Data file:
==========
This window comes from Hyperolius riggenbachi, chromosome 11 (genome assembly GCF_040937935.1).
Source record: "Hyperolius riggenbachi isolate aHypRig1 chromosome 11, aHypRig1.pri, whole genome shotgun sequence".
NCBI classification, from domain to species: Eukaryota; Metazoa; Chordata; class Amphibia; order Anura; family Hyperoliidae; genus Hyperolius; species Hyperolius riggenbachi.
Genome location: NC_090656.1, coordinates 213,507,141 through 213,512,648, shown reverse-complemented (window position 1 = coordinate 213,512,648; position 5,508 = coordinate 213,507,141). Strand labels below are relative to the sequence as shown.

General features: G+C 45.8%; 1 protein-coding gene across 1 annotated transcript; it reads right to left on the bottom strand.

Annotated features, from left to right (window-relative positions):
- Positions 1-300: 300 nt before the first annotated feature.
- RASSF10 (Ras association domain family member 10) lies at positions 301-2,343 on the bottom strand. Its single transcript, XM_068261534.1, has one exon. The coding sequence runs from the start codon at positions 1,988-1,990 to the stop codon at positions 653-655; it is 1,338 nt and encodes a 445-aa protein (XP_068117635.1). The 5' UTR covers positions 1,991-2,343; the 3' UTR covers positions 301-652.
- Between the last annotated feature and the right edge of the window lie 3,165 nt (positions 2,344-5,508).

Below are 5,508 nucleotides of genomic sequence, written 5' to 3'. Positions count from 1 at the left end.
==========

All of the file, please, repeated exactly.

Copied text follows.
This window comes from Hyperolius riggenbachi, chromosome 11 (genome assembly GCF_040937935.1).
Source record: "Hyperolius riggenbachi isolate aHypRig1 chromosome 11, aHypRig1.pri, whole genome shotgun sequence".
NCBI classification, from domain to species: Eukaryota; Metazoa; Chordata; class Amphibia; order Anura; family Hyperoliidae; genus Hyperolius; species Hyperolius riggenbachi.
Genome location: NC_090656.1, coordinates 213,507,141 through 213,512,648, shown reverse-complemented (window position 1 = coordinate 213,512,648; position 5,508 = coordinate 213,507,141). Strand labels below are relative to the sequence as shown.

General features: G+C 45.8%; 1 protein-coding gene across 1 annotated transcript; it reads right to left on the bottom strand.

Annotated features, from left to right (window-relative positions):
- Positions 1-300: 300 nt before the first annotated feature.
- RASSF10 (Ras association domain family member 10) lies at positions 301-2,343 on the bottom strand. Its single transcript, XM_068261534.1, has one exon. The coding sequence runs from the start codon at positions 1,988-1,990 to the stop codon at positions 653-655; it is 1,338 nt and encodes a 445-aa protein (XP_068117635.1). The 5' UTR covers positions 1,991-2,343; the 3' UTR covers positions 301-652.
- Between the last annotated feature and the right edge of the window lie 3,165 nt (positions 2,344-5,508).

Below are 5,508 nucleotides of genomic sequence, written 5' to 3'. Positions count from 1 at the left end.